One part of the history of the city of Nottingham which many people may not know is the fact that there are more than 540 man-made sandstone caves beneath the city.
The ridge on which the city has been built is made of sandstone which was earlier called Bunter Pebble Beds. They were formed around 230 million years ago around the Triassic or Permian geologic periods. The stone is very hard and can make for a very reliable building material. At the same point of time it is also soft enough to be worked on with chisels and hand-held picks.
Unlike other sandstone areas, these caves weren’t created because of flowing water. For over a thousand years, residents from the area carved homes and stables horizontally in the cliffs and workshops and cellars vertically into foundations so as to create chambers that may be sturdier and cheaper as compared to the building structures overhead. The first mention of these caves was in the “Life of King Alfred” which was written by a monk back in 900 AD.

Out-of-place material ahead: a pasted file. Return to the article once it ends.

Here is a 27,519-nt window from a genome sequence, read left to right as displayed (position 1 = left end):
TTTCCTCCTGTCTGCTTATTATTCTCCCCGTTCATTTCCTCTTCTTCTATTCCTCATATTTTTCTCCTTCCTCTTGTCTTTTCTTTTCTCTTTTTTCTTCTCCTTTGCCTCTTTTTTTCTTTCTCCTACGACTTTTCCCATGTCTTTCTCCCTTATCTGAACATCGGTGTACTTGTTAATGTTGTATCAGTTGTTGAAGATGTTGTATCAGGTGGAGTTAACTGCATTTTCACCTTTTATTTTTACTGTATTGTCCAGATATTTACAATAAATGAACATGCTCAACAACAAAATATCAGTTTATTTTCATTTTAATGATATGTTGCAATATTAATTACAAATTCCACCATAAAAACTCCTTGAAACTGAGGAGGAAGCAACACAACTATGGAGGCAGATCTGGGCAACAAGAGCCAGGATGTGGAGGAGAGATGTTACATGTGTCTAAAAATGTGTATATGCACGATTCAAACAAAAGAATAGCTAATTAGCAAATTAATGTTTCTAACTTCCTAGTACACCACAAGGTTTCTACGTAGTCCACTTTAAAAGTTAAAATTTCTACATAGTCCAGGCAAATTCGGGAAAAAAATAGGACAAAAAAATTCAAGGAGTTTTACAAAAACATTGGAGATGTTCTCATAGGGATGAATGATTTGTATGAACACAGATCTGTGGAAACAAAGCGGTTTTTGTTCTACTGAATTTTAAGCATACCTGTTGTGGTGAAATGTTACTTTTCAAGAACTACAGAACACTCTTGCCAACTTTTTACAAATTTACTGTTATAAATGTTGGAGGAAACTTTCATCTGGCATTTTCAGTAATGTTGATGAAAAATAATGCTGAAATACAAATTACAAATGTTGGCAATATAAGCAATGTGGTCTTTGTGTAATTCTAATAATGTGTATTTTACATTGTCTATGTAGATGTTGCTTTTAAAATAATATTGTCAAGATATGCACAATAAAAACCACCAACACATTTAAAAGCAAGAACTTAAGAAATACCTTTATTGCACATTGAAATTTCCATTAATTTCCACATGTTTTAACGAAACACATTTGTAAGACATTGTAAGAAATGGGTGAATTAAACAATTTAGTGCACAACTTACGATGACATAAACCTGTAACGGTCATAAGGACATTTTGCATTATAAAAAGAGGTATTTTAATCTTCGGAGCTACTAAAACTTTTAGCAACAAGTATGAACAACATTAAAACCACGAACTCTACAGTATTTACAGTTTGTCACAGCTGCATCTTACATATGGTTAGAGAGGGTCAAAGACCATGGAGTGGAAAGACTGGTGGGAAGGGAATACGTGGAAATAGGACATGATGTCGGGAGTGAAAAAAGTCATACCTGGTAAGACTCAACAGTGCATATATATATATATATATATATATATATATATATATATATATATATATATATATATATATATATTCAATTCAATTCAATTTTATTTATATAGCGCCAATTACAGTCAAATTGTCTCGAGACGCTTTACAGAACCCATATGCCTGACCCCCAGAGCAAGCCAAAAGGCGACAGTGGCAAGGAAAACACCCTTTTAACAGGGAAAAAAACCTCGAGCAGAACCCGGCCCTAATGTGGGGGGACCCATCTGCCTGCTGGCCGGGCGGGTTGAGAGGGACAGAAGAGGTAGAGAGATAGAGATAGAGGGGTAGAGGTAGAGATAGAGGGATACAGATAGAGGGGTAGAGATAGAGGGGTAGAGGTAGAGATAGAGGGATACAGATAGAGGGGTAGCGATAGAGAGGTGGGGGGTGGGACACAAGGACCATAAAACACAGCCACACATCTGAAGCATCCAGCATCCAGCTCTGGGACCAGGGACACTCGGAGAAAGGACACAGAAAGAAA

A number of the caves started off as wells since the sandstone was an excellent filter for creating cold, clear water. Unfortunately, residents didn’t really understand the porous benefits of sandstone and a lot of the wells were fouled soon after by garbage pits and nearby sewage.
But once the residents were aware of how easily the stone could be worked, they started created stairways, cellars and even rooms for a number of different purposes. Underground chambers were built for brewing and general storage too. They were used to store ale, as bank vaults, tanneries, wine cellars, live fish storage, etc. The County Gaol even dug caves to house prisoners. One of the Castle Boulevard complexes even had a chapel which was dedicated to St. Mary of the Rock too.